Pepsi Avoids Ozzy Superbowl Ad Induced Boycott
LOS ANGELES (Reuters) - Pepsi will pay several million dollars to urban charities, heading off a threatened boycott over its decision to fire controversial rapper Ludacris as its pitchman, the soft drinks giant said on Tuesday.
The agreement came after hip-hop mogul Russell Simmons charged that the food and soft drink company unfairly yanked an ad campaign by black rapper Ludacris last year.
Simmons complained that Pepsi pulled the plug on Ludacris as a celebrity pitchman over complaints about his profanity-laced lyrics -- then hired equally foul-mouthed white rocker Ozzy Osbourne for a Super Bowl spot.
New York-based PepsiCo Inc., the Hip-Hop Summit Action Network, founded by Simmons, and the Ludacris Foundation jointly announced the settlement on Tuesday.
Under the deal, Pepsi and the Ludacris Foundation have agreed to distribute million of dollars in contributions from Pepsi to grass-roots, nonprofit organizations targeting disadvantaged youth in the United States.
Precise terms were not disclosed although a source close to the matter said Pepsi pledged less than the $5 million that Simmons had demanded last week that the company make in charitable contributions to the Ludacris Foundation.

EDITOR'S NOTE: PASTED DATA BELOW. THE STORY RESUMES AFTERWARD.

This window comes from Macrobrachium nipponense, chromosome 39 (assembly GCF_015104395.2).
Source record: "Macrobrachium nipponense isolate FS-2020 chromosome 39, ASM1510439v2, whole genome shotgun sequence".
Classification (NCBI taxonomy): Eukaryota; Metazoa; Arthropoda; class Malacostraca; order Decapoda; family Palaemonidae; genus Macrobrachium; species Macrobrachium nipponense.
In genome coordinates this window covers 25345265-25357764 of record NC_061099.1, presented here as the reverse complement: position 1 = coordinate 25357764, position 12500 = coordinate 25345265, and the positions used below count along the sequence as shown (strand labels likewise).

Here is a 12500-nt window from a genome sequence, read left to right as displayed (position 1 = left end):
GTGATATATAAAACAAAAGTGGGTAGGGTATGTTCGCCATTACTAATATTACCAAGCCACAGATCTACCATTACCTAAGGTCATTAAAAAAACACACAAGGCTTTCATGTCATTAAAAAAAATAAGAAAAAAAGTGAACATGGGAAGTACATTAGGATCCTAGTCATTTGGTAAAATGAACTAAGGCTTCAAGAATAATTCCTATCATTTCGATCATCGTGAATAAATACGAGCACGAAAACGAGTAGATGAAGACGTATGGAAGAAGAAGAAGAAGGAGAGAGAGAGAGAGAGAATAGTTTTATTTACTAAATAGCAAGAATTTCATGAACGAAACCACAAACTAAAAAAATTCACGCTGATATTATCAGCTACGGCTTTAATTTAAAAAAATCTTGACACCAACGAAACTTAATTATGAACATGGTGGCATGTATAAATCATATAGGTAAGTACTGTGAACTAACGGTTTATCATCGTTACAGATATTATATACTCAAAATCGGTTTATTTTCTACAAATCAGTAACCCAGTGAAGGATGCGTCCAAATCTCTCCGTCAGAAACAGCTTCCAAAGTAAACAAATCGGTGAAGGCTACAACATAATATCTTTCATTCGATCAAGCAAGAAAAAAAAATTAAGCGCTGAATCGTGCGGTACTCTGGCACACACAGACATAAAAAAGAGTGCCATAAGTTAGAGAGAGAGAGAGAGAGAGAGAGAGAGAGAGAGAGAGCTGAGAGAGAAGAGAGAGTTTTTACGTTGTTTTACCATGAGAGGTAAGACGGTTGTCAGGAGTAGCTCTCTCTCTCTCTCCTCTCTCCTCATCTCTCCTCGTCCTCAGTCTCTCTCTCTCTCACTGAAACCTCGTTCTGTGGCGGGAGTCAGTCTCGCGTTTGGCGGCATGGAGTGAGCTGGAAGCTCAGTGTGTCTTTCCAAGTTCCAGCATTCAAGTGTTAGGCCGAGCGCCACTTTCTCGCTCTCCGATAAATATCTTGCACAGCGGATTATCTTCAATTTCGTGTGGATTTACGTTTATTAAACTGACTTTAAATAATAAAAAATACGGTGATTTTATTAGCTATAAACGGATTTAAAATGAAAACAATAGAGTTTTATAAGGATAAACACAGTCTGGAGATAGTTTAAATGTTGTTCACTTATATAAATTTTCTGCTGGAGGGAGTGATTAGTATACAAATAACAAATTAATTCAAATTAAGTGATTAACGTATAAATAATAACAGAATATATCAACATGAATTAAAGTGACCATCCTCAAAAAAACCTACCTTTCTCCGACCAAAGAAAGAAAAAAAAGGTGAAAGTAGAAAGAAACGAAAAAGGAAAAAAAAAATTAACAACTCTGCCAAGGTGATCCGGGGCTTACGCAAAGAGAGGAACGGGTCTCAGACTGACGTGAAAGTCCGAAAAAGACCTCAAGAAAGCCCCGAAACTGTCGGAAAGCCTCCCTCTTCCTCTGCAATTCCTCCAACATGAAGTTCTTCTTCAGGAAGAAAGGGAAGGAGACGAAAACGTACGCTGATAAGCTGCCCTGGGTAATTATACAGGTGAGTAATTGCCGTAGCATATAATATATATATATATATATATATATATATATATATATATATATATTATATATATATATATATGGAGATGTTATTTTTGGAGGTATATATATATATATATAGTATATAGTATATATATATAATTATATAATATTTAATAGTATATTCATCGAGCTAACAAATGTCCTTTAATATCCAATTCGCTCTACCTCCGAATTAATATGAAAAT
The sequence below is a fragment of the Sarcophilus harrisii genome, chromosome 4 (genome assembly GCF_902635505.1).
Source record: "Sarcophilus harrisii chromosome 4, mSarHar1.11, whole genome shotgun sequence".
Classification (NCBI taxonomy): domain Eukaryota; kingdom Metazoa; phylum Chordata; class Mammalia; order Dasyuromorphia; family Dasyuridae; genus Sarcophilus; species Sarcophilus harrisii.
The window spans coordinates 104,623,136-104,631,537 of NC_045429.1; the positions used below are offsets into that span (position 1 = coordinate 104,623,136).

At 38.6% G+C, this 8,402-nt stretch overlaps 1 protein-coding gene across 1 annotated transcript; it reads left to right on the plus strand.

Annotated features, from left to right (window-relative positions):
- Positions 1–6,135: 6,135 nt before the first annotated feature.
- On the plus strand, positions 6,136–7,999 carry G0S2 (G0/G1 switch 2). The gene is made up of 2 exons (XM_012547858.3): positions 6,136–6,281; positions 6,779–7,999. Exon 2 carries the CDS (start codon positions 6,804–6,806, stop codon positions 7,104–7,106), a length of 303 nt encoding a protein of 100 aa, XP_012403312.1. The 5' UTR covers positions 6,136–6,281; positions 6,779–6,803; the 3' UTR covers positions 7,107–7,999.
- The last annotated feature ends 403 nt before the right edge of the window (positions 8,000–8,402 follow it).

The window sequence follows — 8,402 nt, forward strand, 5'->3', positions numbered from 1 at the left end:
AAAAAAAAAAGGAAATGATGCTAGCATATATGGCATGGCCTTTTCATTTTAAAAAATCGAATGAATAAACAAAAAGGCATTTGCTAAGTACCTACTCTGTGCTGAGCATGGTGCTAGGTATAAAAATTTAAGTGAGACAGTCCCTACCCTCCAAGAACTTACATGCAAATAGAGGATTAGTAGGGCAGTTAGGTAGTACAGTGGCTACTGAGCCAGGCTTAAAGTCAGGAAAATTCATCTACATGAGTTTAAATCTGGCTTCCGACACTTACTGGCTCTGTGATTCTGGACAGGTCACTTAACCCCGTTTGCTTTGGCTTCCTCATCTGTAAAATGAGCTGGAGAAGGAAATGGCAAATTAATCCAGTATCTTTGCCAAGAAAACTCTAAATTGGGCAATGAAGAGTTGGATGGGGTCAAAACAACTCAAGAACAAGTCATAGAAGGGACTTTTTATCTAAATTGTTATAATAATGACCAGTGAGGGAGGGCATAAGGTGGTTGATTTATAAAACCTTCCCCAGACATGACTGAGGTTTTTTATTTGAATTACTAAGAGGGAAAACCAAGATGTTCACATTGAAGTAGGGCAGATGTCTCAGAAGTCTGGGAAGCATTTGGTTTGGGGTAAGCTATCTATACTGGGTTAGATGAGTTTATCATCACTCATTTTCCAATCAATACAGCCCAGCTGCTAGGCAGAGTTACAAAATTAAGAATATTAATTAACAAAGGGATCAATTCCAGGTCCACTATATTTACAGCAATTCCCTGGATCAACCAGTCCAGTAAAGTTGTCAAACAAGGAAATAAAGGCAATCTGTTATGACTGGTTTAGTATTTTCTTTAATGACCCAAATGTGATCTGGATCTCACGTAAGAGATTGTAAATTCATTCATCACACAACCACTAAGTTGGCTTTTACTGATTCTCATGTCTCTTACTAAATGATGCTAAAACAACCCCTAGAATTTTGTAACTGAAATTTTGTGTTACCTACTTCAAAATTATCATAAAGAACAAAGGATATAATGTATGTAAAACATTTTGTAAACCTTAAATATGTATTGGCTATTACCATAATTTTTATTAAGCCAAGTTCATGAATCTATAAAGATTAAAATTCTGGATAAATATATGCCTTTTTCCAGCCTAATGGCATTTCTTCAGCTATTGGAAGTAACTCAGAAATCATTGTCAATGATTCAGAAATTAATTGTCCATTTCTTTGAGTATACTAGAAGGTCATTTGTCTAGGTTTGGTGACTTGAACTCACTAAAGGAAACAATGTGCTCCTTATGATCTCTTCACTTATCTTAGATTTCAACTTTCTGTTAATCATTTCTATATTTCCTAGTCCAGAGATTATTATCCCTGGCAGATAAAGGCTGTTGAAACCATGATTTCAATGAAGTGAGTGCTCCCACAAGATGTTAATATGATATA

A demand for the company to reinstate the canceled Ludacris Pepsi television ad was also rejected.
"We've come to an agreement where the common ground is young people. We're working together on a multiyear, multi-city effort that will encourage kids to express their creativity in the visual and performing arts," Pepsi spokesman Bart Casabona said in a statement.
The controversy began last year when conservative Fox News commentator Bill O'Reilly assailed Pepsi as "immoral" for featuring Ludacris and urged his viewers to boycott the beverage company. Pepsi yanked the 30-second television spot, saying it had received complaints about Ludacris' profane song lyrics.
Atlanta-based Ludacris, one of the biggest names in hip-hop's "Dirty South" movement, has earned a reputation for his explicit lyrics, including "Move Bitch," a hit featured on his 2001 album "Word of Mouf."